Sumatra: The last place on Earth

Monday 2 November 2020 | Written by Rashneel Kumar | Published in Art, Features


Sumatra: The last place on Earth
Guardians of the forest by Alex King Photography. 20110108

A local photographer hopes to bring Cook Islanders closer to an experience that will open their eyes to what many describe as one of world’s worst industries; the palm oil industry in Indonesia.

Award-winning photographer and entrepreneur, Alex King, is showcasing her exhibition ‘SUMATRA: The Last Place on Earth’ this Friday at Antipodes Restaurant Rarotonga.

Commencing at 5.30pm, the photography exhibition will take viewers on a provocative and controversial journey through one of the world’s worst industries; the palm oil industry in Indonesia. The event will include traditional Indonesian performances back dropped against King’s beautiful and through-provoking photographs.

Earlier this year, King travelled to Sumatra, Indonesia, with Photographers Without Borders (PWB) to document the detrimental effects of the industry.

“I witnessed some harsh realities”, says King, “I’ve always been really passionate about the connection between indigenous people, nature and wildlife, and there are so many issues around the world that involve irreparable damage to all three of these.”

“I believe it is my duty as an indigenous Maori/Polynesian woman to tell these stories, build and change the perspective and correct the narrative. I was moved by everything I encountered on my trip to Sumatra in February this year, and have since been wanting to help the cause in the best way I can. I want people to see this, and bring them closer to an experience that will open their eyes, educate and open a space for further questions about this damaging industry.”

A portion of King’s proceeds will go towards the Orangutan Information Centre (OIC) and grassroots organisation Nature For Change. Both are NGOs that have been at the fore of reclaiming over 2000 hectares of illegal palm oil in Indonesia, educating communities, creating scholarship programmes, conducting Orangutan rescue missions, and prosecuting forest and wildlife criminal cases.

At King’s exhibition there will be a silent auction of one of the prints with the funds going back to the NGOs as well as a portion of the ticket sales.

CEO and Director of Photographers Without Borders, says “I am so proud to see Alex take Photographers Without Borders storytelling for change and advocating these stories on the other side of the world. We took Alex on our PWB Sumatra School this year to support the work of our good friends in Indonesia. The Sumatran Orangutan is a critically endangered species due to human encroachment, poaching and illegal expansion of palm oil plantations. Through forest restoration projects, the Orangutan Information Centre is working with local communities to restore the degraded environment and protect orangutan populations. Palm Oil and other plantations have been illegally expanding into Nation Parkland in Sumatra for years. These activities have destroyed 50% of the rainforest in the last 50 years, taking 50% of the already critically-endangered wildlife with it.”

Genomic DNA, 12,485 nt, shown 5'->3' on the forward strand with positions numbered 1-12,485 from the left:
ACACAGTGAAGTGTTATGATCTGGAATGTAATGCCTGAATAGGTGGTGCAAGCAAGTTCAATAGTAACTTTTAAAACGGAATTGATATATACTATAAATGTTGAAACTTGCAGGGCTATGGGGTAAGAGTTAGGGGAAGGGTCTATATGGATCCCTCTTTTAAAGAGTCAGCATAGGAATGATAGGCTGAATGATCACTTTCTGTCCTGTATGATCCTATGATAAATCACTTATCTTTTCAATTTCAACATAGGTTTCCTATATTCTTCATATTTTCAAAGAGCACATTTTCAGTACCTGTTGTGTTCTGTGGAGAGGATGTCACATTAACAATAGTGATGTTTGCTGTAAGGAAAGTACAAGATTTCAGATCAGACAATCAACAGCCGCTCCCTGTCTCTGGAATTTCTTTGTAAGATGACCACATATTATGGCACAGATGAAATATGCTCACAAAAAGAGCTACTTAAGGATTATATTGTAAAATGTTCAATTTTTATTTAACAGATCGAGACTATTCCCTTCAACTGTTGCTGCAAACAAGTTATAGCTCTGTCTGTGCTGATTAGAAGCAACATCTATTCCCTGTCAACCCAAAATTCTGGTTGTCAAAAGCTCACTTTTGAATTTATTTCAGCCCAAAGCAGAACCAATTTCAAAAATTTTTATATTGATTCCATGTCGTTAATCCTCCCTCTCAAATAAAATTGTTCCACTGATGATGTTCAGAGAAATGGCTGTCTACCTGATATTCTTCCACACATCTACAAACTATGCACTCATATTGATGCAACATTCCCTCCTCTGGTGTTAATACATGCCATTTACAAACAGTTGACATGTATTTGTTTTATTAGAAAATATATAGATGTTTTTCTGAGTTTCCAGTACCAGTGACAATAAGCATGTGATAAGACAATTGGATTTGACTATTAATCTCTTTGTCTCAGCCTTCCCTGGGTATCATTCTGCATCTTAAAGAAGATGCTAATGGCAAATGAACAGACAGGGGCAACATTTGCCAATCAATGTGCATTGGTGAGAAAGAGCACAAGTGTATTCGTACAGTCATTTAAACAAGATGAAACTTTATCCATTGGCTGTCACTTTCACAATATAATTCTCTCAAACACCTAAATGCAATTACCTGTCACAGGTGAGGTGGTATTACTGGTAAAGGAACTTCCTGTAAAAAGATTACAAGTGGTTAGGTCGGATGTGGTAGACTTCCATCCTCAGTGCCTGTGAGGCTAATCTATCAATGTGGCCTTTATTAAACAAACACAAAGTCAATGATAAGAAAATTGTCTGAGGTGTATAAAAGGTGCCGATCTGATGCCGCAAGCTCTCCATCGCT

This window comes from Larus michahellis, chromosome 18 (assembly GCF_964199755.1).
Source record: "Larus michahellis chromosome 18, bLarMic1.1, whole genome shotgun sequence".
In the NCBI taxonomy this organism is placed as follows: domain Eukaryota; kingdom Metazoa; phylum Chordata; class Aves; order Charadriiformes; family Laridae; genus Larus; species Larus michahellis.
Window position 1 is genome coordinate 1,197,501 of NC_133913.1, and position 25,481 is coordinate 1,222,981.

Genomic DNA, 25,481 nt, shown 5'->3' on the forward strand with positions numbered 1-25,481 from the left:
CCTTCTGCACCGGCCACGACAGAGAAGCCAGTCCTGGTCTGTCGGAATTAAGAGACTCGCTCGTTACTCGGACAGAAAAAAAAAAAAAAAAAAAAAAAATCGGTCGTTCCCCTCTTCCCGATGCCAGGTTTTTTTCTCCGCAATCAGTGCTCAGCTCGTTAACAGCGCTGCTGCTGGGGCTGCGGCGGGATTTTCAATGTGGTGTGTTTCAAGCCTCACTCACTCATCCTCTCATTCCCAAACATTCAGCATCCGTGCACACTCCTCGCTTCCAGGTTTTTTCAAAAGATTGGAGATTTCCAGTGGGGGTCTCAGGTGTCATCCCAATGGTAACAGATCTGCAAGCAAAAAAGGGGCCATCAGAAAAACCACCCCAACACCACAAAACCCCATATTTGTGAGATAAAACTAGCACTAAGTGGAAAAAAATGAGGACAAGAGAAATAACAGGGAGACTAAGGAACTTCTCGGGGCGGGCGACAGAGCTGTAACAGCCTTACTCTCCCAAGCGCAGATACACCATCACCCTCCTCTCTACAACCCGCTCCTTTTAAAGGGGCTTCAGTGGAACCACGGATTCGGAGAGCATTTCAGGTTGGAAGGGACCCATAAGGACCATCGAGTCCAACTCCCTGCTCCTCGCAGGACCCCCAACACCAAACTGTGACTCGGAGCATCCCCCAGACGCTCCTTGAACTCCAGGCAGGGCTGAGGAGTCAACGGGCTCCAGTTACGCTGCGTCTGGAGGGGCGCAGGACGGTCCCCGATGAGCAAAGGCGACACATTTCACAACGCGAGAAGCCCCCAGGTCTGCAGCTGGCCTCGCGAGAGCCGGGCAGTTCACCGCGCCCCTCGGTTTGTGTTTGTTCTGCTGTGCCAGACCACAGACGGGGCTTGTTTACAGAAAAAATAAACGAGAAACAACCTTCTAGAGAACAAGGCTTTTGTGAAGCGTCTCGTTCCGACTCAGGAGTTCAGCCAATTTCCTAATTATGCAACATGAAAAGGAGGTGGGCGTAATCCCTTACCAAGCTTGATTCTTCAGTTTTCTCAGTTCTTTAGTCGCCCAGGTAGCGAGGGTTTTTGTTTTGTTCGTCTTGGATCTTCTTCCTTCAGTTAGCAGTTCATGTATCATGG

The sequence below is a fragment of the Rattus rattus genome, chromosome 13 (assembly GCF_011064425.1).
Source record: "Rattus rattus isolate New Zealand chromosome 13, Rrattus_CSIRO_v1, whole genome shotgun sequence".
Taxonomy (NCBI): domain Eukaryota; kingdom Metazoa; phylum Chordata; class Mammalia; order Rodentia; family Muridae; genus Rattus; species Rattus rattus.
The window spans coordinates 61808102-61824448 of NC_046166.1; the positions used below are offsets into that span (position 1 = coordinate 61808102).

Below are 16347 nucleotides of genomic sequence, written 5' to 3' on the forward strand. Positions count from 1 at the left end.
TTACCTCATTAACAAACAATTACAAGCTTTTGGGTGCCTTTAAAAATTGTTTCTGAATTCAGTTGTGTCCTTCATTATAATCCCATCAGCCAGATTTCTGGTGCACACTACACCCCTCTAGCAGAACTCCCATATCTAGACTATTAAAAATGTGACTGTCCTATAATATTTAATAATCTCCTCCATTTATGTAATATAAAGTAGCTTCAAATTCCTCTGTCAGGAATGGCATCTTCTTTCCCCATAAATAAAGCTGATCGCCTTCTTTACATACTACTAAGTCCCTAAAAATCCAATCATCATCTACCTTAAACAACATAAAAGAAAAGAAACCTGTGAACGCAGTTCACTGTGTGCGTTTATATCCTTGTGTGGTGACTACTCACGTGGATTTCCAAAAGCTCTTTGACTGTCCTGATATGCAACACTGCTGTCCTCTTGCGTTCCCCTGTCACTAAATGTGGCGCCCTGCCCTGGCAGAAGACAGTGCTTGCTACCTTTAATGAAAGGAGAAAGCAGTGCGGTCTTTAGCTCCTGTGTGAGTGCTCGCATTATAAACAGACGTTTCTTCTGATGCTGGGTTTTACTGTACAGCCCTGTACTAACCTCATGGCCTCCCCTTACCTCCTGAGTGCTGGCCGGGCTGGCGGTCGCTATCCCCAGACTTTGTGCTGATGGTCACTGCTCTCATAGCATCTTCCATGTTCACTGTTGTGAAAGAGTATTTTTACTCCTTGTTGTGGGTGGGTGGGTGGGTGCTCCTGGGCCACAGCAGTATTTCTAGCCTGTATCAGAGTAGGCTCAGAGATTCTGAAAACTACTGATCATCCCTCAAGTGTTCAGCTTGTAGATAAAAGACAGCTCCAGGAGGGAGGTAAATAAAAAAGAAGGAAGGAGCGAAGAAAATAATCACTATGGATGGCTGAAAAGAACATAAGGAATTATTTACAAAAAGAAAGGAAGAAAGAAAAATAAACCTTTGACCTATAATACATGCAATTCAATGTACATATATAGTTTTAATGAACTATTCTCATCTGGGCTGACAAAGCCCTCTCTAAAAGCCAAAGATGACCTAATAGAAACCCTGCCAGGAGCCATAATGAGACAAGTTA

Representative for the Indonesian community in the Cook Islands, and supporter of Alex King’s exhibition, Resti Burgess says, “I am from Sumatra, I have seen the impacts firsthand that’s why I, and our Indonesian Community, support Alex’s cause. Our performance rehearsals and preparation also have provided a timely refuge from the stress of Covid-19 for our community. We are thankful and proud to be able to showcase our culture to the local community here and to draw attention to an issue that must be


“Supporting Alex has helped us reconnect to our roots and helped us to feel accepted in a place far away from our home. During the process, what we have learned is that the Cook Islands and Indonesia have so much in common: a deep love and respect for our culture and traditions as well as an understanding of how to live with and from nature. I hope this exhibition serves as a reminder of how important it is for all of us to work together to protect mother earth.”

Amy Kainuku, director of Kia Orana Collective, said: “The exhibition with Alex King’s stunning photographs and the moving traditional Indonesian performances will beautifully reflect the delicacy, beauty and pain of this topic.”

“KOCo is supporting Alex because not only do we believe in her strength and determination as an entrepreneur but also in her values and message. She is shining a light into a corner of the world that is often overlooked. Many do not realise that most of the products we purchase contain palm oil. This is Alex’s first exhibition in the Cook Islands and we are very proud to be supporting her work, her cause and her future.”

The exhibition is one night only and is not to be missed. King’s work is guided by her desire to create positive change in the world, to bring together cultures, perspectives and communities by drawing attention to an issue that affects us all.

Tickets can be purchased by emailing or by phoning Amy Kainuku (+682 58489).

Alex King extends a heartfelt thank you to her mentor; Danielle Da Silva from Photographers Without Borders, to her nominated NGO’s: Orangutan Information Centre and Nature for Change. She also extends her utmost gratitude to her sponsors and supporters: Kia Orana Collective, The Bond Store, Coco House Bros, Rehab Rarotonga, Pacific Resort Hotel Group, Motone Productions, Fave Designs, Woven Communications, Charlies Beachside Café, 88fm, Go Local Cook Islands, Koteka Electricals, Cook Islands Business Professional Women’s Association, Ani Thompson, Claire Wilson, John Young, Anna Glassie, Erin Mitchell, Serena and Conrad Hunter, Gaye and John Whitta, her Mum & Dad; Wayne and Anne King, Teariki Allsworth, Resti Burgess and the Indonesian Community.